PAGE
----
Thursday, January 17, 2008

Stop Blaming Saturated Fat

From Men's Health today.

Saturated Fat
Stop Blaming Saturated Fat
The research is clear: Carbohydrates, not fats, are the foe in
America's battle against heart disease and obesity
By: Adam Campbell & Jeff Volek, Ph.D., R.D.

The recent news that the Atkins low-carb diet works well and improves
health has some people scratching their heads.

If Atkins means eating lots of meat, eggs and cheese, won't all that
saturated fat wreck your cholesterol levels and put you on the road to
heart disease?

Well, no. There's no good evidence of that. And there's plenty of
evidence that the opposite is true--that eating more saturated fat
lowers the risk for heart disease. That's what a recent Harvard
University study found: People who had the highest saturated fat
intake also had the least plaque buildup on their artery walls. The
American Journal of Clinical Nutrition described the findings as an
"American Paradox."

In the Stanford University study that made recent headlines, women on
the "fatty" Atkins diet ended up with the healthiest cholesterol
levels and the best blood pressure readings, compared to those on
other diets, notably the famous Ornish low-fat diet.

Here are a few bullet-points summarizing the current research on
saturated fats.

--We typically eat more than a dozen kinds of saturated fat. Some have
zero effect on cholesterol. Some raise bad (LDL) cholesterol, but all
of them raise good (HDL) cholesterol to a greater extent. That's a net
gain in heart health.
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--The nation's top health organizations have for decades called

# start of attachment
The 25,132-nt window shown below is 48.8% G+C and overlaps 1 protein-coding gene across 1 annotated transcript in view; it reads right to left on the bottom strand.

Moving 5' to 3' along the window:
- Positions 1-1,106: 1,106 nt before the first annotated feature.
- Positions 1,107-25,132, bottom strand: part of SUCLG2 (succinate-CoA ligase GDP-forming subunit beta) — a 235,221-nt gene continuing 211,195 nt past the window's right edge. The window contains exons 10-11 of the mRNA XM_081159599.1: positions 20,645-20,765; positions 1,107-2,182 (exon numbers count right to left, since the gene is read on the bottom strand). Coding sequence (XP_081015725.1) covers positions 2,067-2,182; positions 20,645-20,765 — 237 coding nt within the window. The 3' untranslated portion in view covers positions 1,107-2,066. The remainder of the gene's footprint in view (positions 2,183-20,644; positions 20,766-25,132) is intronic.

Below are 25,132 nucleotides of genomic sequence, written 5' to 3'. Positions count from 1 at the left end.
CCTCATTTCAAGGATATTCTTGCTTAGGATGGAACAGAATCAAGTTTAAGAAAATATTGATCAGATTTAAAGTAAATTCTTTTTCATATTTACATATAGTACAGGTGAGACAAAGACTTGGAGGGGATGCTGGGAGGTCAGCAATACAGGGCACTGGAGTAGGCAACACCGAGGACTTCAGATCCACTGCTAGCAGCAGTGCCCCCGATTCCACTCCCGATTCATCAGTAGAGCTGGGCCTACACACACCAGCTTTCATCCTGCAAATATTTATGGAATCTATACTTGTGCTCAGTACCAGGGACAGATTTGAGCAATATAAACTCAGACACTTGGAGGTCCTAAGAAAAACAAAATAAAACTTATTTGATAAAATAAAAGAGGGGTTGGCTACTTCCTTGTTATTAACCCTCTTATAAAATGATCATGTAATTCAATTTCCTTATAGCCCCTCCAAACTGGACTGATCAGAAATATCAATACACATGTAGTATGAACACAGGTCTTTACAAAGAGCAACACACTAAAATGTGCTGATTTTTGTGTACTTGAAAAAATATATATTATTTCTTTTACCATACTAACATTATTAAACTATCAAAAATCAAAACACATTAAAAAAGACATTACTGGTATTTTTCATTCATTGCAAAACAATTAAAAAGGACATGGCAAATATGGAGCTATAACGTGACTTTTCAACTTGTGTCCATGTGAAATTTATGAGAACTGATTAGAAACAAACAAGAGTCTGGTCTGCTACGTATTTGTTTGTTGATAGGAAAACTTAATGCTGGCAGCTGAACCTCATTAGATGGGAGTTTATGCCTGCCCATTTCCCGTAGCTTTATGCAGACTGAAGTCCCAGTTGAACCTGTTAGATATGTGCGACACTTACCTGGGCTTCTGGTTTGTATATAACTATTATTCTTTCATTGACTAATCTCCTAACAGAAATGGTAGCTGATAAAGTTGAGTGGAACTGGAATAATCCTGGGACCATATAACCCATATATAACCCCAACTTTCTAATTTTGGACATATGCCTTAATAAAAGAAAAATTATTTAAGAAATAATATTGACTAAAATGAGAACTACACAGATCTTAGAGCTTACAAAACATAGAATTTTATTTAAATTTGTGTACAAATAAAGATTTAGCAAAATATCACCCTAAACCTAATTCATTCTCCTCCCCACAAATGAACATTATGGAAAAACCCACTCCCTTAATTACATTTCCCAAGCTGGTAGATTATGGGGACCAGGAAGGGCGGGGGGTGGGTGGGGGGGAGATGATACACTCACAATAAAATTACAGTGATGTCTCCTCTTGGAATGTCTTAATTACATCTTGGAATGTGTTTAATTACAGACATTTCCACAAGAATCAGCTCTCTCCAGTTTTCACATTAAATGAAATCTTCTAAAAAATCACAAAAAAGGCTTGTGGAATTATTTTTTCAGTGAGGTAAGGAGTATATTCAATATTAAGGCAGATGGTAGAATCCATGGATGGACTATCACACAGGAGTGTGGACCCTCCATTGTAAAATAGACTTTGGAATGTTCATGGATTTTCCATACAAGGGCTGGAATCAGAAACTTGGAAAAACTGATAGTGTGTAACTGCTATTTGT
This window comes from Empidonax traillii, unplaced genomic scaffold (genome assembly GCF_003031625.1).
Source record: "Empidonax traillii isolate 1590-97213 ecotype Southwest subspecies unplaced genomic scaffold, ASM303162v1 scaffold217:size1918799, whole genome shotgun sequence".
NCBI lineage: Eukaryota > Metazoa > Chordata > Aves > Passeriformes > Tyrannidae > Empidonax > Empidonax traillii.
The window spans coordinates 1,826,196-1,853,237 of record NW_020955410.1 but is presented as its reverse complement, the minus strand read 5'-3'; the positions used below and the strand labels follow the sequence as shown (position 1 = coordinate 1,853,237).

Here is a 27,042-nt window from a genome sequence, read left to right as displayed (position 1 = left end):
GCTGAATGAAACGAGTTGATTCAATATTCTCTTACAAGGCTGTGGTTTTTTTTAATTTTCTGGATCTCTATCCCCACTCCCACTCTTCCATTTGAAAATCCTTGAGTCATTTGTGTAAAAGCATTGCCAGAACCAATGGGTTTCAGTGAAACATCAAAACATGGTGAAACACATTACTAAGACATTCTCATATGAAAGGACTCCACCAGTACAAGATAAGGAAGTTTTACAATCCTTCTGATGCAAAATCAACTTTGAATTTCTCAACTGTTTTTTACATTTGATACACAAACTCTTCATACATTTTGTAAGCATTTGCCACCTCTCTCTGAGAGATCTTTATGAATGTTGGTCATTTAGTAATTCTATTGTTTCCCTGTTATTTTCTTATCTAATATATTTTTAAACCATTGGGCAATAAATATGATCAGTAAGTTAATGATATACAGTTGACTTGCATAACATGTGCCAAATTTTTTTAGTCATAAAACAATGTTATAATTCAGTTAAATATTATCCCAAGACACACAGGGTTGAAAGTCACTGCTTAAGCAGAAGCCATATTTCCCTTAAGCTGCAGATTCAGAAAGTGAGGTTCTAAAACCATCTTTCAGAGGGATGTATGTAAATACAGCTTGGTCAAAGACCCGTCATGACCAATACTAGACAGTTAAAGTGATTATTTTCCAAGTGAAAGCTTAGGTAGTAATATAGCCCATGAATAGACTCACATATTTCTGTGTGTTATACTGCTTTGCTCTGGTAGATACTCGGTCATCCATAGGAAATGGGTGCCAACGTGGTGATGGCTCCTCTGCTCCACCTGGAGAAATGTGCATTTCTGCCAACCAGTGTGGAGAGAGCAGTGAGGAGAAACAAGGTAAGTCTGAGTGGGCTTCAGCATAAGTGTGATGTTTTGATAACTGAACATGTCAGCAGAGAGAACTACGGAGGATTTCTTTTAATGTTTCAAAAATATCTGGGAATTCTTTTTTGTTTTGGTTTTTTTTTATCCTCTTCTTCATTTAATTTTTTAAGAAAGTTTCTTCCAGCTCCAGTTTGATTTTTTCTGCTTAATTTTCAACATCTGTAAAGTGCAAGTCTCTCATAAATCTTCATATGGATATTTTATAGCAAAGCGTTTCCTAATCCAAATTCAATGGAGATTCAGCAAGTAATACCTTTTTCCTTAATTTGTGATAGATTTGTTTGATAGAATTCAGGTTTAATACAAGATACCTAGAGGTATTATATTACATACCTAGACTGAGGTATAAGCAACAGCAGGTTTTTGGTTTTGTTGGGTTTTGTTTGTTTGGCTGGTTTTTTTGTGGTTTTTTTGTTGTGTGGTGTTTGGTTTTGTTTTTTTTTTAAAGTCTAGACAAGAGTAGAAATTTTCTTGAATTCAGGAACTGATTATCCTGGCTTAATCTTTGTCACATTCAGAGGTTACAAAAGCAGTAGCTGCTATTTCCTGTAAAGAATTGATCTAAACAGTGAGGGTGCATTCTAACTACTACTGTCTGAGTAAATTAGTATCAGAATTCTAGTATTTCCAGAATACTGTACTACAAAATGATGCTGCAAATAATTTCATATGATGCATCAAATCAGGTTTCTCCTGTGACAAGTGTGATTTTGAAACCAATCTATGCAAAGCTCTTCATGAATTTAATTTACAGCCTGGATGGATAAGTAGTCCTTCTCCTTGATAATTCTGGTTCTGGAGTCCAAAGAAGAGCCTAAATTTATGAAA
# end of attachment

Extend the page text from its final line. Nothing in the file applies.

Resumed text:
saturated fat one of the main culprits for diet-related diseases,
including obesity, diabetes, heart disease, and cancer. Problem is,
this blame stems from research that is now seen as incomplete. For
instance, a famous 1953 study took data from six countries,
overlooking 16 countries whose numbers provide contradictory evidence.
(Like France, for instance, or native cultures in Africa and Canada
where high amounts of fat and saturated fat are eaten but heart
disease is practically unknown.)

--Since the 1970s, American men have decreased their saturated fat
intake by 14 percent and increased their carbohydrate intake by 23
percent--yet rates of obesity and heart disease are increasing. You
might say that carbohydrates make people fat, which leads to heart
disease. Or that more carbohydrates you eat, the greater your risk for
a heart attack.

--But these simple numbers only suggest a cause. To prove something,
you need a controlled experiment. There have been many such clinical
trials, and not one has shown has shown that cutting back on saturated
fat reduces heart disease risk.

--When you look at the effect of saturated fat on health, you must
also look at the intake of carbohydrates. Many studies have shown that
if you replace carbs with fat, your triglycerides levels go down and
your good cholesterol goes up. And your bad (LDL) cholesterol
particles get bigger, which means they're less harmful.

--Here's a paradox for you: A high saturated fat intake decreases
blood levels of saturated fat. How can this be? Here's how: The
saturated fat in your blood comes from both the food you eat and from
your liver, which produces saturated fat. The more carbs you eat, the
higher your insulin levels climb, which signals your liver to produce
saturated fat. If you go on a low-carb diet, your insulin levels drop,
and so does production of saturated fat.

--A bonus: with low insulin levels, your body can burn more fat for
energy, decreasing your sat-fat levels even more.